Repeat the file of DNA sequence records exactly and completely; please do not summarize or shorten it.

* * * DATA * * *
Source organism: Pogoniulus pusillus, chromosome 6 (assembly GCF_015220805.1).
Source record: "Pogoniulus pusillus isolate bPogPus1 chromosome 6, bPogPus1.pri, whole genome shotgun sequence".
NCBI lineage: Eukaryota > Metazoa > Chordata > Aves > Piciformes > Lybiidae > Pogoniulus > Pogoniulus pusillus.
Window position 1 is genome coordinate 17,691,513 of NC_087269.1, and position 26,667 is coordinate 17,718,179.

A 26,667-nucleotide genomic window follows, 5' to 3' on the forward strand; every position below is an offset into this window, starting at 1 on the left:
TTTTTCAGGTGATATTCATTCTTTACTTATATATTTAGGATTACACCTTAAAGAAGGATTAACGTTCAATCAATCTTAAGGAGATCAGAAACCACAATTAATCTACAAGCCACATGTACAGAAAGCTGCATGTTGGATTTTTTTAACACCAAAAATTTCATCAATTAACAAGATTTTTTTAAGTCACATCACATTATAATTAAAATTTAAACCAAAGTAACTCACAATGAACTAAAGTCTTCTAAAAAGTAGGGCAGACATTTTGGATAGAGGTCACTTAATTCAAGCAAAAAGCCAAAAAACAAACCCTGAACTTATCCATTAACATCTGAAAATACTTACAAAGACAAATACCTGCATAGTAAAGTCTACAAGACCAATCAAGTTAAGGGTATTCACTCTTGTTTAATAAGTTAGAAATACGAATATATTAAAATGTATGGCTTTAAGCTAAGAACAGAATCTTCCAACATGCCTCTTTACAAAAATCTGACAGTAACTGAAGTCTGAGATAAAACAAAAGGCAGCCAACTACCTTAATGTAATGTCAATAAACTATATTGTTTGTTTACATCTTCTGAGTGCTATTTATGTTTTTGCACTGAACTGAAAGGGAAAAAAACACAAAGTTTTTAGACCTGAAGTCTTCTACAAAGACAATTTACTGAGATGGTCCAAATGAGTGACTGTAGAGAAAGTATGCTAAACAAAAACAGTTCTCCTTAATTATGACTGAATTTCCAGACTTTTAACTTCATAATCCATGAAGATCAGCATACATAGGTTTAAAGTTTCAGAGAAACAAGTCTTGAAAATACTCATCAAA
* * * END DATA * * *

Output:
Source organism: Pogoniulus pusillus, chromosome 6 (assembly GCF_015220805.1).
Source record: "Pogoniulus pusillus isolate bPogPus1 chromosome 6, bPogPus1.pri, whole genome shotgun sequence".
NCBI lineage: Eukaryota > Metazoa > Chordata > Aves > Piciformes > Lybiidae > Pogoniulus > Pogoniulus pusillus.
Window position 1 is genome coordinate 17,691,513 of NC_087269.1, and position 26,667 is coordinate 17,718,179.

A 26,667-nucleotide genomic window follows, 5' to 3' on the forward strand; every position below is an offset into this window, starting at 1 on the left:
TTTTTCAGGTGATATTCATTCTTTACTTATATATTTAGGATTACACCTTAAAGAAGGATTAACGTTCAATCAATCTTAAGGAGATCAGAAACCACAATTAATCTACAAGCCACATGTACAGAAAGCTGCATGTTGGATTTTTTTAACACCAAAAATTTCATCAATTAACAAGATTTTTTTAAGTCACATCACATTATAATTAAAATTTAAACCAAAGTAACTCACAATGAACTAAAGTCTTCTAAAAAGTAGGGCAGACATTTTGGATAGAGGTCACTTAATTCAAGCAAAAAGCCAAAAAACAAACCCTGAACTTATCCATTAACATCTGAAAATACTTACAAAGACAAATACCTGCATAGTAAAGTCTACAAGACCAATCAAGTTAAGGGTATTCACTCTTGTTTAATAAGTTAGAAATACGAATATATTAAAATGTATGGCTTTAAGCTAAGAACAGAATCTTCCAACATGCCTCTTTACAAAAATCTGACAGTAACTGAAGTCTGAGATAAAACAAAAGGCAGCCAACTACCTTAATGTAATGTCAATAAACTATATTGTTTGTTTACATCTTCTGAGTGCTATTTATGTTTTTGCACTGAACTGAAAGGGAAAAAAACACAAAGTTTTTAGACCTGAAGTCTTCTACAAAGACAATTTACTGAGATGGTCCAAATGAGTGACTGTAGAGAAAGTATGCTAAACAAAAACAGTTCTCCTTAATTATGACTGAATTTCCAGACTTTTAACTTCATAATCCATGAAGATCAGCATACATAGGTTTAAAGTTTCAGAGAAACAAGTCTTGAAAATACTCATCAAA